Living in a dry county meant every Sunday afternoon I got a grape Slush Puppie. No alcohol could be sold from Saturday midnight to Monday noon in our town, so my father drove his old Ford pickup, Big Red, across the county line to John’s Grocery, a gas station with pumps but no gas. The contents of John’s Grocery were little more than cold beer and enough sweets to reward the children of the beer-drinkers for accompanying their parents on the most noble of quests: procuring enough cold Natty Light to last the entire NASCAR race, rain delays, wrecks, and all.
The Sunday after Dale Earnhardt died, John, my father, and Tattoo Mike, whose upper body was a turtleneck of snakes, pierced hearts, and naked breasts, spent longer than usual with their small talk, so much so that I finished my Slush Puppie before we even got back in Big Red.
“I just wished he coulda seen Waltrip and Jr go one-two. He’da been so proud.” John quickly pulled from his beer as his voice cracked on the last word.
“He saw it, friend. I gotta believe he saw it,” my father replied.
Sensing my growing disinterest in the conversation, taking pity on the empty cup I pitched into the trash, Tattoo Mike placed two wrinkled dollars on the gouged wooden counter and handed me a king-sized Butterfinger with a wink.
The soda fountain and Slush Puppie machine, as well as the four galvanized steel shelves, holding the candy bars and chips, the same shelves that housed my father’s tools in our garage, were all accessible to customers. The beer, however, was behind the counter, in a walk-in freezer that John had to unlock every time someone made a purchase.
The county lines don’t butt up against each other snuggly, it turns out, but leave about forty feet of leeway, a no man’s land where no sheriff held jurisdiction, just enough space for the only cold beer on Sunday for three counties in any direction. People had a nasty habit of spending all their money on the gas for the trip over, nothing left for the beer, but refusing to go home empty handed.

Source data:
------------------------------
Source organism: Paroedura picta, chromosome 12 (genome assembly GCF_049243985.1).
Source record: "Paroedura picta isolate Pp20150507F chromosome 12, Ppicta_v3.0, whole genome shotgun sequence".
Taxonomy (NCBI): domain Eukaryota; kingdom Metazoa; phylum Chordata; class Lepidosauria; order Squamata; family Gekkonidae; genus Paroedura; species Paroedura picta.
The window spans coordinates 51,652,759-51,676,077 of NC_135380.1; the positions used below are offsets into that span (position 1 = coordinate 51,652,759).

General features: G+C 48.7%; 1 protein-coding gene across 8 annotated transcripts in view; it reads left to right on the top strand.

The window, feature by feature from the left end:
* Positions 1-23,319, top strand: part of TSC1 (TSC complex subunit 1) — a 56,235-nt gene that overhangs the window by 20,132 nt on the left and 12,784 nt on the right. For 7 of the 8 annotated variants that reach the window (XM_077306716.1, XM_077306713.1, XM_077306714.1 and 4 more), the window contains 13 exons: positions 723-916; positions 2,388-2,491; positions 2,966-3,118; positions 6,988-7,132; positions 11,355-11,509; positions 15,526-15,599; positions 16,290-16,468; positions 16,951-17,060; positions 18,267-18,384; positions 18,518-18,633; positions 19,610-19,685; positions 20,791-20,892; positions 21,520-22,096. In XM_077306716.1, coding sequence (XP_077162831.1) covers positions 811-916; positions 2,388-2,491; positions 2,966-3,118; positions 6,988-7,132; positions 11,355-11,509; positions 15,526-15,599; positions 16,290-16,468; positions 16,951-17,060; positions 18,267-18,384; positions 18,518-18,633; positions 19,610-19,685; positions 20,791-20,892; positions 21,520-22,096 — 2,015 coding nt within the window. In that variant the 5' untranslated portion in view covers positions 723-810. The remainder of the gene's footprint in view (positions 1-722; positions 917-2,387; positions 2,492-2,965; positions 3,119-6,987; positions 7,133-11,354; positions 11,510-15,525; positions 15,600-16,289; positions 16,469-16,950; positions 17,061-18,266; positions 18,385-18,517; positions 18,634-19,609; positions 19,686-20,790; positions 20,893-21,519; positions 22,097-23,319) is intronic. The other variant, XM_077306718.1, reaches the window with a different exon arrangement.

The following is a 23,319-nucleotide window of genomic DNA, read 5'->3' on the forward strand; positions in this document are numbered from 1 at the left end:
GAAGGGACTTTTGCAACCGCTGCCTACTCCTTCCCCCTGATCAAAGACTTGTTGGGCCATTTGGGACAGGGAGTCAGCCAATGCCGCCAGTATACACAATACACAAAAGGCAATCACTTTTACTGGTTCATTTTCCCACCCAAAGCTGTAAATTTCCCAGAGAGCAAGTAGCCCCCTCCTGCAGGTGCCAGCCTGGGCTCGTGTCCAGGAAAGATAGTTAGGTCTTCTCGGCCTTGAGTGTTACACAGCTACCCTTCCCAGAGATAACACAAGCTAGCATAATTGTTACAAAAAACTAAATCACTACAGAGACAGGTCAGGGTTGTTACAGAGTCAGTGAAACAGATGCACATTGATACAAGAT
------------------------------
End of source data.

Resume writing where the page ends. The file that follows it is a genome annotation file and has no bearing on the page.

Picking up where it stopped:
“Someone wants to steal a candy bar, sure that’s annoying as shit, but it ain’t where I make my money,” John explained.
“Is that why there’s no gas?” I asked once I finally understood the game.
“Shit, girl, naw. Ain’t never had gas. Just the only way I could get the permit.”
Sunday afternoons were for Papa and his Perfect Peach. “You and me, kid, we’re like characters in a Pete Seeger song, going out to conquer the badlands.”
“Badlands is Springsteen, Daddy.”
“You’re goddamn right it is.”
We drove with the windows rolled down no matter the weather, making a game of counting the animals, alive or dead, it didn’t matter, out of our respective windows. Totals were wiped back to zero when we passed any of the roadside crosses commemorating travelers with fates darker than our own. In the car we both set to drinking our beverage of choice. “We won’t tell your momma,” he’d say, though my purple tongue and his reddened cheeks inevitably gave us away.
“You’re gonna kill yourself one day,” she always said, without malice though.
“Yeah, one day. Just not today.”
At nineteen I ran like a lemming off the edge of familial dissatisfaction, blindly following roommates and potential lays. No one else spent rainy Sunday afternoons on the phone, parsing the differences between the album and live versions of “Thunder Road.” I grew to dislike my father in the way all college freshman claim to dislike their fathers: in the way that feeling any sort of happiness was the same as being ordinary, in the way that anything short of casual contempt was codependence.
At the close of Thanksgiving, I stood in the driveway and hugged my father like a life preserver. The next weekend, slurring and sliding off of a futon, groping for my own share of parental misery, I indicted my father for being too stupid to buy enough beer on Saturday afternoon to last the whole weekend.
“I mean, he’s not an alcoholic. He’s just kind of dumb.”
When my father grew so old that his mind forgot me, these are the memories I wanted to give back: the blacktop steaming from a just-ended summer storm, classic rock radio cutting out when we drove past the tallest of the trees. I wanted him to remember how he shook with laughter when I asked Tattoo Mike why he always wore the same shirt, how he dropped a beer to clutch his sides.
I brought his turntable and boxes of records to the home, and every time I play “Backstreets” it’s the first time he’s heard it.
“Imagine that,” he sighs as the vinyl crinkles to a halt.